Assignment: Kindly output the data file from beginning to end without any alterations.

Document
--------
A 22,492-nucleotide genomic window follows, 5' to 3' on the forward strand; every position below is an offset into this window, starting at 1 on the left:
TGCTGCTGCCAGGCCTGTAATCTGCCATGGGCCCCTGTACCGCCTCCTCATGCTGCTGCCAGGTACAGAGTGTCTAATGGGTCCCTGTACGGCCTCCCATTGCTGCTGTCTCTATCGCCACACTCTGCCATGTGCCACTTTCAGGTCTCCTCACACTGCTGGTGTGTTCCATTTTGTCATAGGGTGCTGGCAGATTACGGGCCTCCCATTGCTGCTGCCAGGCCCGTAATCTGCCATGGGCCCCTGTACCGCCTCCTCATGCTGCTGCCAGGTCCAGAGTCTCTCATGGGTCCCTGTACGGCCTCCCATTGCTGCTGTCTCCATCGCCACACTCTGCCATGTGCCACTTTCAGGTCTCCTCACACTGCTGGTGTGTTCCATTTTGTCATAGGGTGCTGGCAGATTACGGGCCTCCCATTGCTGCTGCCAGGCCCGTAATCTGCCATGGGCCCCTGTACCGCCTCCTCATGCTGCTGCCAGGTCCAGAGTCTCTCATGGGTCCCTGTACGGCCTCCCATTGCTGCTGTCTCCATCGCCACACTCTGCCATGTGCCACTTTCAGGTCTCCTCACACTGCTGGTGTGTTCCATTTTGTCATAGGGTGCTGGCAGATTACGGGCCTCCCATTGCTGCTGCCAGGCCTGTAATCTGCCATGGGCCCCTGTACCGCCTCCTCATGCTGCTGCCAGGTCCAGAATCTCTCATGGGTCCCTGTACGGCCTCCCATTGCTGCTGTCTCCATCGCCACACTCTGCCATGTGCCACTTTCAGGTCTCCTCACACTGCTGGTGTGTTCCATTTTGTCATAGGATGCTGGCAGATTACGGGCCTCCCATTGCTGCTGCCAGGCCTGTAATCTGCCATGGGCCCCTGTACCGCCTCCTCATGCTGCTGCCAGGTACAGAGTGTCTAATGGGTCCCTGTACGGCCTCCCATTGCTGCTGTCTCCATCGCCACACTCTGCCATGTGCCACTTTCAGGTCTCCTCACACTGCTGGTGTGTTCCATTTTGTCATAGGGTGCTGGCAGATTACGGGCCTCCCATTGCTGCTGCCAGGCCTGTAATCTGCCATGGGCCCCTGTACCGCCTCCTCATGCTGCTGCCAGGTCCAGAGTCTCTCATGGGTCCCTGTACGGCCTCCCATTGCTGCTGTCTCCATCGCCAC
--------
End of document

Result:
A 22,492-nucleotide genomic window follows, 5' to 3' on the forward strand; every position below is an offset into this window, starting at 1 on the left:
TGCTGCTGCCAGGCCTGTAATCTGCCATGGGCCCCTGTACCGCCTCCTCATGCTGCTGCCAGGTACAGAGTGTCTAATGGGTCCCTGTACGGCCTCCCATTGCTGCTGTCTCTATCGCCACACTCTGCCATGTGCCACTTTCAGGTCTCCTCACACTGCTGGTGTGTTCCATTTTGTCATAGGGTGCTGGCAGATTACGGGCCTCCCATTGCTGCTGCCAGGCCCGTAATCTGCCATGGGCCCCTGTACCGCCTCCTCATGCTGCTGCCAGGTCCAGAGTCTCTCATGGGTCCCTGTACGGCCTCCCATTGCTGCTGTCTCCATCGCCACACTCTGCCATGTGCCACTTTCAGGTCTCCTCACACTGCTGGTGTGTTCCATTTTGTCATAGGGTGCTGGCAGATTACGGGCCTCCCATTGCTGCTGCCAGGCCCGTAATCTGCCATGGGCCCCTGTACCGCCTCCTCATGCTGCTGCCAGGTCCAGAGTCTCTCATGGGTCCCTGTACGGCCTCCCATTGCTGCTGTCTCCATCGCCACACTCTGCCATGTGCCACTTTCAGGTCTCCTCACACTGCTGGTGTGTTCCATTTTGTCATAGGGTGCTGGCAGATTACGGGCCTCCCATTGCTGCTGCCAGGCCTGTAATCTGCCATGGGCCCCTGTACCGCCTCCTCATGCTGCTGCCAGGTCCAGAATCTCTCATGGGTCCCTGTACGGCCTCCCATTGCTGCTGTCTCCATCGCCACACTCTGCCATGTGCCACTTTCAGGTCTCCTCACACTGCTGGTGTGTTCCATTTTGTCATAGGATGCTGGCAGATTACGGGCCTCCCATTGCTGCTGCCAGGCCTGTAATCTGCCATGGGCCCCTGTACCGCCTCCTCATGCTGCTGCCAGGTACAGAGTGTCTAATGGGTCCCTGTACGGCCTCCCATTGCTGCTGTCTCCATCGCCACACTCTGCCATGTGCCACTTTCAGGTCTCCTCACACTGCTGGTGTGTTCCATTTTGTCATAGGGTGCTGGCAGATTACGGGCCTCCCATTGCTGCTGCCAGGCCTGTAATCTGCCATGGGCCCCTGTACCGCCTCCTCATGCTGCTGCCAGGTCCAGAGTCTCTCATGGGTCCCTGTACGGCCTCCCATTGCTGCTGTCTCCATCGCCAC